UB students gather in protest against Donald Trump’s presidency

UB students gather in protest


UB students gathered on Wednesday to build a “wall of hate.”

Students wrote, “End Transphobia” and “We’re all equal” on cardboard boxes and stacked them on top of one of another to create this five-foot wall. One by one, students knocked the boxes down, tearing down the wall they feel President-elect Donald Trump has created.

Maureen VanDeusen, a UB student and protest leader, organized a gathering on the North Campus Promenade once she heard Trump had been elected. She said she felt shocked and scared and wanted to do something to voice her rights. She immediately reached out to her friends and wanted to get as many people together to show they do not accept Trump’s ideals.

The protest continued as a sit-in in the Student Union Lobby for an hour. University police and faculty members supervised the protest of roughly 60 students.

UPD Deputy Chief Joshua Sticht said this follows in a tradition of peaceful protests at UB. He said the protest, “went off without a hitch” and no one did anything disrespectful.

There have been problems at other SUNY schools regarding counter protesters. However, there have been no problems at UB. Sticht said UPD presence will ensure that police won’t be “caught off guard” in case there is a problem.

Makenzie DePetrillo, a junior health and human sciences major, said it felt good to knock down the boxes.

DePetrillo wrote “we’ll never be free until we’re equal” on the boxes.

“I think that’s really indicative of Trump’s whole presidency,” DePetrillo said. “A lot of it is based in white supremacy. It’s based in xenophobia. It’s based in we don’t want different people in our country but I think that’s what we need in our country – more diversity. I’m just really pissed about this election.”

DePetrillo also wrote on the boxes, “Protect all of your citizens” and said it wouldn’t feel right to stay silent as a member of the LGBTQ community.

“At the same time I know it’s not all I’m going to do [to protest] and I think that UB students are a diverse bunch and I know there are more people standing right here and I think this is only step one,” DePetrillo aid.

Amy O’Leary, a junior psychology major, is worried that her rights will diminish in light of a Trump presidency.

“I understand that Trump won fair and square but my rights are at risk as a trans woman as well as the fact that we made a lot of progress and today is the first day of the reversal of that progress and we’re going to have to be loud and proud if we’re going to keep things where they are right now,” O’Leary said.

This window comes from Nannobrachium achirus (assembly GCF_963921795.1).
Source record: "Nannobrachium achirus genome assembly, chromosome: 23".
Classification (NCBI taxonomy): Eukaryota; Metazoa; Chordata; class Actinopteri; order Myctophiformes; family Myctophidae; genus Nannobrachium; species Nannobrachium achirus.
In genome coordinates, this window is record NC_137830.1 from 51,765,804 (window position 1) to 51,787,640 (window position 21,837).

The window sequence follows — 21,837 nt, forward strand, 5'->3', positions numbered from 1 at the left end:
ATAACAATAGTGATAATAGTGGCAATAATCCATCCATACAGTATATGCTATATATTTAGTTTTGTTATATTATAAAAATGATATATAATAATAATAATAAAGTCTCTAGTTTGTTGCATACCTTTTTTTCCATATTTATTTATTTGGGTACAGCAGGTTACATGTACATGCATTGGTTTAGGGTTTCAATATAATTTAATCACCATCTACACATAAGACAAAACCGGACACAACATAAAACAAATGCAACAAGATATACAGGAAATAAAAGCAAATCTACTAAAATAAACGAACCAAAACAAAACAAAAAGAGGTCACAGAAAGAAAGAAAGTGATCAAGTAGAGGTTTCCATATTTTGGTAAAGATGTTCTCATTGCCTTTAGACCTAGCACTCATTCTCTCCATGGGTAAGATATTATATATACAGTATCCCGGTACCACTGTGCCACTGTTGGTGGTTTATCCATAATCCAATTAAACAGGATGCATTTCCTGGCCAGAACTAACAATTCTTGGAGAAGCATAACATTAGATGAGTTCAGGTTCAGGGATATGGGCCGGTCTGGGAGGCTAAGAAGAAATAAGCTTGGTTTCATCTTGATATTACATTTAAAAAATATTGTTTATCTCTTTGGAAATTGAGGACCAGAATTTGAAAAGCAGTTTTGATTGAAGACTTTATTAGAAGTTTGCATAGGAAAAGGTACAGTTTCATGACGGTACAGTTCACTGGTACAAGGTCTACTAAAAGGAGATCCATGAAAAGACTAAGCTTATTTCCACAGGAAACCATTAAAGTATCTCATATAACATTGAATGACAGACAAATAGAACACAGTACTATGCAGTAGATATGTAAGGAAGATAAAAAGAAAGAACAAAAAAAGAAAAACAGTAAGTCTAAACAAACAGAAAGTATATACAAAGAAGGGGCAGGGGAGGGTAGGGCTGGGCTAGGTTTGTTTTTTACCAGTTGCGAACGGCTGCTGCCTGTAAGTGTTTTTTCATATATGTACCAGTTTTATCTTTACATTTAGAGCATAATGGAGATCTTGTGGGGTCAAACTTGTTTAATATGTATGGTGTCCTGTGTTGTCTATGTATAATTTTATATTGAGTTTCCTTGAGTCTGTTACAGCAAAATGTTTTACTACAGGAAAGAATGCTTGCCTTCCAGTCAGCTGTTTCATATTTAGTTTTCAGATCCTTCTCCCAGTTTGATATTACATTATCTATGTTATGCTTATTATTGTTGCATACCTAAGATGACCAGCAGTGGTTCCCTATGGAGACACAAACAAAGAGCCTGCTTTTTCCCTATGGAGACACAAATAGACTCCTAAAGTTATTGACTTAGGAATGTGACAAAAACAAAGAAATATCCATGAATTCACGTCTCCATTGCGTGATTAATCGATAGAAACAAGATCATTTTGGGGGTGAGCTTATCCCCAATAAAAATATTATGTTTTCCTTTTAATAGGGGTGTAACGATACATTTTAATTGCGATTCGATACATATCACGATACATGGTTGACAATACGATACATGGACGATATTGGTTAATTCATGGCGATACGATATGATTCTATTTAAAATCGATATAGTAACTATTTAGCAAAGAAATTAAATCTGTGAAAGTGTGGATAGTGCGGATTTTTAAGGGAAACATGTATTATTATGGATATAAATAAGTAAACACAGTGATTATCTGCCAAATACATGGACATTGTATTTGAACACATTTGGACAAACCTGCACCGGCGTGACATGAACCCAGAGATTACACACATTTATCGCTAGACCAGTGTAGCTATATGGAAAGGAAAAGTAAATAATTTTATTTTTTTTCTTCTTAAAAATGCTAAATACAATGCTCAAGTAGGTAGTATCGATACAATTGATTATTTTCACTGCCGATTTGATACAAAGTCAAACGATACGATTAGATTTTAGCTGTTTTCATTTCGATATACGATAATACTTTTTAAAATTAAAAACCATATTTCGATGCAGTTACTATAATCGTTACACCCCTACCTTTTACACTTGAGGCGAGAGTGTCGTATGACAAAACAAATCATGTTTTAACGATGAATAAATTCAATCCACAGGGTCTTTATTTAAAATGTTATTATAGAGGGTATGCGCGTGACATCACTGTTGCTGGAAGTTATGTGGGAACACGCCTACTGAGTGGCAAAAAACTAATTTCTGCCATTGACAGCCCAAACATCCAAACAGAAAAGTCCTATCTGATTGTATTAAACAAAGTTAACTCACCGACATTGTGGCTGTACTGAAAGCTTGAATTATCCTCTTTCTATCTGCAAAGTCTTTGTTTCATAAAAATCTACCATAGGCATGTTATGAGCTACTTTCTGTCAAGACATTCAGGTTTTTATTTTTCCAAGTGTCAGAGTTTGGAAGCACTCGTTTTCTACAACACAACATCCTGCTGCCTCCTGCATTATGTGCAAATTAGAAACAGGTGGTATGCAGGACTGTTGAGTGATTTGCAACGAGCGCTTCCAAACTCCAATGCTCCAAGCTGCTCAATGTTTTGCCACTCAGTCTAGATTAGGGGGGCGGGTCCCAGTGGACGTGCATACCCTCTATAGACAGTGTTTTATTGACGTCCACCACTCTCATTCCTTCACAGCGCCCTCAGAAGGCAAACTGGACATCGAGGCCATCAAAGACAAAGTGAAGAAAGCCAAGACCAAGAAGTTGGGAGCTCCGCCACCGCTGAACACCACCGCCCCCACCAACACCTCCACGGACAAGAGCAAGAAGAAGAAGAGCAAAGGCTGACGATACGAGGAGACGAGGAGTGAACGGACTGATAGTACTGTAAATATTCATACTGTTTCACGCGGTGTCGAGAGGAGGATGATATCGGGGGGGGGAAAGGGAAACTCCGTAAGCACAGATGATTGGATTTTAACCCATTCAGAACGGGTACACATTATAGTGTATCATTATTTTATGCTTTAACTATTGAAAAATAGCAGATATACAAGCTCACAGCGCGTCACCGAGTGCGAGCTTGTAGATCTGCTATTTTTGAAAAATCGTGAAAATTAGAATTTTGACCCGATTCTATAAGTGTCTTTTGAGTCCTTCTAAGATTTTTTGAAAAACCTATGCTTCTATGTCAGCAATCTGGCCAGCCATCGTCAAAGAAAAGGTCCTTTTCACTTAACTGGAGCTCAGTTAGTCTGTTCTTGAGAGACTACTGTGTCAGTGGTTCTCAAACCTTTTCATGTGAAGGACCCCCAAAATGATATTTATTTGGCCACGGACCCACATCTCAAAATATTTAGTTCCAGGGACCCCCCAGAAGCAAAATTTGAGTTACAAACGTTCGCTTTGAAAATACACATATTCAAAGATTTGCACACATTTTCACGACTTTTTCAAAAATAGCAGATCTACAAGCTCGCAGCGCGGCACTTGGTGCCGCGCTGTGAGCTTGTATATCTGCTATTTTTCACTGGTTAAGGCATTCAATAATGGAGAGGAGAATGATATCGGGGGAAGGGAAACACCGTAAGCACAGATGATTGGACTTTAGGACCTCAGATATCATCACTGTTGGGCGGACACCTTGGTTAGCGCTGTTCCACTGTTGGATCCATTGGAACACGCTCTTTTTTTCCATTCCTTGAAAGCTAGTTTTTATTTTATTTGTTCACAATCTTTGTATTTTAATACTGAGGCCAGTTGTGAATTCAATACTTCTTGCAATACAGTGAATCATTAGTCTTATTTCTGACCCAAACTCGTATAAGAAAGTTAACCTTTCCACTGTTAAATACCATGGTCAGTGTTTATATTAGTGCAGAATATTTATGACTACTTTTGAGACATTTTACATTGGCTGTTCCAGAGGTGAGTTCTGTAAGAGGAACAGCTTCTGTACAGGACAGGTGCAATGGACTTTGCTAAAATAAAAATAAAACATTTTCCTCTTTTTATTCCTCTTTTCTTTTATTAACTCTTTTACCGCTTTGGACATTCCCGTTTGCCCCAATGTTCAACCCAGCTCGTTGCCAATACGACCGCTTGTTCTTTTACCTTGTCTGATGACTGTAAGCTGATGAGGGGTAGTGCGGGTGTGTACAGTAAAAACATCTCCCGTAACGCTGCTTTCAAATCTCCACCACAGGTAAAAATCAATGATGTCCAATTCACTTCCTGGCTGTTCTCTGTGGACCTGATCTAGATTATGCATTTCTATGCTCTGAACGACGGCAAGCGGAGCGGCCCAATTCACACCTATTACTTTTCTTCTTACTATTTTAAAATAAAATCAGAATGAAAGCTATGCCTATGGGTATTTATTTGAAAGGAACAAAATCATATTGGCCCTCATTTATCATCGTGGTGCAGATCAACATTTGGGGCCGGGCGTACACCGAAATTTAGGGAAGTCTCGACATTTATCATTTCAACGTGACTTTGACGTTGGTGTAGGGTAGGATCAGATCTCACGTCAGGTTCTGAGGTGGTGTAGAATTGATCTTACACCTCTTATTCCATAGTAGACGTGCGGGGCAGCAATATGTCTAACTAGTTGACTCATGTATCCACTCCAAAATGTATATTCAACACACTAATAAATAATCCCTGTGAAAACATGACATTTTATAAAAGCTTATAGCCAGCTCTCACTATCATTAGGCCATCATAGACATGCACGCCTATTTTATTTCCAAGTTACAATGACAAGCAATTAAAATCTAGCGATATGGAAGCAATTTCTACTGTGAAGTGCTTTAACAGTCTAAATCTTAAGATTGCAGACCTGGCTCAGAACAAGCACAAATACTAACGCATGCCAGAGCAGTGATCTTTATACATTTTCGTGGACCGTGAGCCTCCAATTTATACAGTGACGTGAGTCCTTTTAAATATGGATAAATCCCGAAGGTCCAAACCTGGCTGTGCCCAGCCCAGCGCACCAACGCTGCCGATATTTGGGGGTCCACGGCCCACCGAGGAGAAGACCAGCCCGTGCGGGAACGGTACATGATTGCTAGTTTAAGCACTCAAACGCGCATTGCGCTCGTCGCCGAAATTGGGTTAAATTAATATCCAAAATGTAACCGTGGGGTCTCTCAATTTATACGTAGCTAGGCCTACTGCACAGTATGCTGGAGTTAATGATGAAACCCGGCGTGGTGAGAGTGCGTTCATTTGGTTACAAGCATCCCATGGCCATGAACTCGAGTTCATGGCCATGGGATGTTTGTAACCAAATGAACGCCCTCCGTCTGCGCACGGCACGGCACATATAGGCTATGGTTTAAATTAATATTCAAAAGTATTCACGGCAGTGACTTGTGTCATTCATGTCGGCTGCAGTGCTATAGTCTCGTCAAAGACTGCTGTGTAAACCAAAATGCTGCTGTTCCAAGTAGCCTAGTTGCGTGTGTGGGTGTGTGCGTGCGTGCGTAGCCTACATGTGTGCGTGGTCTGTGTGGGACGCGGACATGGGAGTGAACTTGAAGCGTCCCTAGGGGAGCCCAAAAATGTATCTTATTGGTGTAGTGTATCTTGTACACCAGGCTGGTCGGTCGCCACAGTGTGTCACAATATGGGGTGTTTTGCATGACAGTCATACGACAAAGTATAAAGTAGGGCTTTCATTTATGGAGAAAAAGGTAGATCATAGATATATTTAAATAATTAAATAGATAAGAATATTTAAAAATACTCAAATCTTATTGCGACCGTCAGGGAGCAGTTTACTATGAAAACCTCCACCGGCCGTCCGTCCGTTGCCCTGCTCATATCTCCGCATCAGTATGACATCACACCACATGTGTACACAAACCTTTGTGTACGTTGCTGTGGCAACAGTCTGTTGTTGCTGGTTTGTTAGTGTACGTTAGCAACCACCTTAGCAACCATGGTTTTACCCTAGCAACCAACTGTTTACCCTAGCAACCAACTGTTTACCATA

Some students feel their lives are in danger because of Trump’s presidency.

Pierce Whitaker, a sophomore biomedical sciences major, thinks Trump’s presidency is a “huge step back” for America. He thinks Trump’s win is detrimental and terrifying for minorities.

“I knew so many people who were so scared last night and woke up this morning terrified of who’s running our country and I don’t think that’s how it should be whatsoever,” Whitaker said.

Andrew Meyer, a junior business administration major, heard about the protest over Facebook and came out because he believes Trump’s rhetoric isn’t acceptable.

“[Trump] is filled with hate. He’s going to divide the country with his anti-Muslim rhetoric, he’s supported by the KKK, he’s not for women’s rights, he’s anti-abortion,” Meyer said. “He’s anti-everything the U.S. stands for and we’re going to be set back by 50 years since he’s president.”

Meyer said he was in shock and sick to his stomach when he heard Trump won. He was expecting Clinton to win.

“I still think America was stupid enough to vote for an asshole like him,” he said.

Meyer mentioned that Tuesday marked the 78th anniversary of Kristallnacht, also known as the “Night of Broken Glass” -- when Nazis invaded Germany and set off “the rise of Hitler.”

Jacob Leale, a senior environmental geoscience major, left his class early because he heard a sit-in was going on. He played “Imagine” by John Lennon at the protest and other songs directed to peace and love.

“If there’s any goal, love does persevere through anything else,” Leale said.

Leale thinks America is in for an “interesting ride.”

“Trump is a wildcard. I don’t think you’re going to be able to predict what he’s going to do,” Leale said. “Surprisingly enough, even though I’m not pro-Trump, it’s almost like an old American tactic in the military… No one really understands what he’s doing. I think in a way whatever he wants to do is going to be kind of effective.”

Hannah Stein is a senior news editor and can be reached at hannah.stein@ubspectrum.com and on Twitter at @HannahJStein.